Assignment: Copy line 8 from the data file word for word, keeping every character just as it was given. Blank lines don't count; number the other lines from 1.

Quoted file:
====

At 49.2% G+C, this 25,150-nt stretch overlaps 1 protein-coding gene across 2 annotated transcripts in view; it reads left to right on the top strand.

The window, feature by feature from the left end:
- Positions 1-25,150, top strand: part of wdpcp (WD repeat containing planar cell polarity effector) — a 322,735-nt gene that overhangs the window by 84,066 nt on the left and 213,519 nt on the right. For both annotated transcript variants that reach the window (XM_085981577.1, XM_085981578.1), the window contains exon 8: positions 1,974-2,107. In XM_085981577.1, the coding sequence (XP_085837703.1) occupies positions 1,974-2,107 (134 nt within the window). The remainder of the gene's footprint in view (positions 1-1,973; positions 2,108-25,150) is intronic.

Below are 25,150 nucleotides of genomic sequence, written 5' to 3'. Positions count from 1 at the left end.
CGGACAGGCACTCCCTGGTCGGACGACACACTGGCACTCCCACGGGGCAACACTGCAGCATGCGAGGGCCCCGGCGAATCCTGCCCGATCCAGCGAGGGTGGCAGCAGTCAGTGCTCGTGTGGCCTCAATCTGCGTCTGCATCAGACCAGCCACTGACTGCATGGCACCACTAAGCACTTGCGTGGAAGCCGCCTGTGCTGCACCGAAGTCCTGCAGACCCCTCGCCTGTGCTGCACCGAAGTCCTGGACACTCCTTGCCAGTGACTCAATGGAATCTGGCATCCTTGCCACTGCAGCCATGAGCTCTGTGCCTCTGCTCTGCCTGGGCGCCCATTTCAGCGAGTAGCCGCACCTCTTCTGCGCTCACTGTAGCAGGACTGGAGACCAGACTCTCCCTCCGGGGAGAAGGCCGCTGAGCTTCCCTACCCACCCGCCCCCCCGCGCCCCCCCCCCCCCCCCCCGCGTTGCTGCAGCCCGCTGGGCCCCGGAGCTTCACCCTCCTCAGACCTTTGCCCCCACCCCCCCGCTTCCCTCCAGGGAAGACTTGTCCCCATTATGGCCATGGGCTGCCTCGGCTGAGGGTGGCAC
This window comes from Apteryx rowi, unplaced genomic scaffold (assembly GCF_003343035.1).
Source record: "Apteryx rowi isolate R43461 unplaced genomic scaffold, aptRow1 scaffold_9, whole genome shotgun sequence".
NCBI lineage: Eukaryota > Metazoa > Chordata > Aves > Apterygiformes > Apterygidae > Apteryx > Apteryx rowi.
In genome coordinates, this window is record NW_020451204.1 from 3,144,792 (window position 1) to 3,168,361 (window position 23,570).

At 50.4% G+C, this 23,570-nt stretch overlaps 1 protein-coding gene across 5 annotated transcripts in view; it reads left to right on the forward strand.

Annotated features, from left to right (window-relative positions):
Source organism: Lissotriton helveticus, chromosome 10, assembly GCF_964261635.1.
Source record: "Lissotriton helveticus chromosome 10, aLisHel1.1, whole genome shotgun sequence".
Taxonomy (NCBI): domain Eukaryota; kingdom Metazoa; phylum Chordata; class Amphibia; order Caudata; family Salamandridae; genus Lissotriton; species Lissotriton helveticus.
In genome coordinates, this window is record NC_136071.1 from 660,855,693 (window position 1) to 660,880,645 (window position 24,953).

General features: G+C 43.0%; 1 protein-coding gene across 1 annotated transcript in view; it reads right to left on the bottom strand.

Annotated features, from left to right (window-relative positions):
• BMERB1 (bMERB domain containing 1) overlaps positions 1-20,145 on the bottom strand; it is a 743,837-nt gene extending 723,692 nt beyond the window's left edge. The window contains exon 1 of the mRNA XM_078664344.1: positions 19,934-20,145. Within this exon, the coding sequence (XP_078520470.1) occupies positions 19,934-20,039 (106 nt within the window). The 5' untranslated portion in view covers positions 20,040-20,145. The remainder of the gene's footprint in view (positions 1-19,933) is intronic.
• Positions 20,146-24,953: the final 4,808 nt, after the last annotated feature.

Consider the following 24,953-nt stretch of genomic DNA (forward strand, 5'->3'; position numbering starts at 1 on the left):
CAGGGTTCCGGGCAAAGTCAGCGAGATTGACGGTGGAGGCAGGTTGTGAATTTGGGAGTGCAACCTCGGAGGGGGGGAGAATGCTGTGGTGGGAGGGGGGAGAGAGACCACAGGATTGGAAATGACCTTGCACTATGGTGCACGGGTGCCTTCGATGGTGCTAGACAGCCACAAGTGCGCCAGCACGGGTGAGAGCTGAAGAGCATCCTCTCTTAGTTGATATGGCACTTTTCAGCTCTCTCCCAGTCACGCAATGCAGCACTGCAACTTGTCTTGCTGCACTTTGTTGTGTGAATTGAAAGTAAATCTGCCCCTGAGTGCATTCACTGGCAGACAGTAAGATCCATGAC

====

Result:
NCBI lineage: Eukaryota > Metazoa > Chordata > Aves > Apterygiformes > Apterygidae > Apteryx > Apteryx rowi.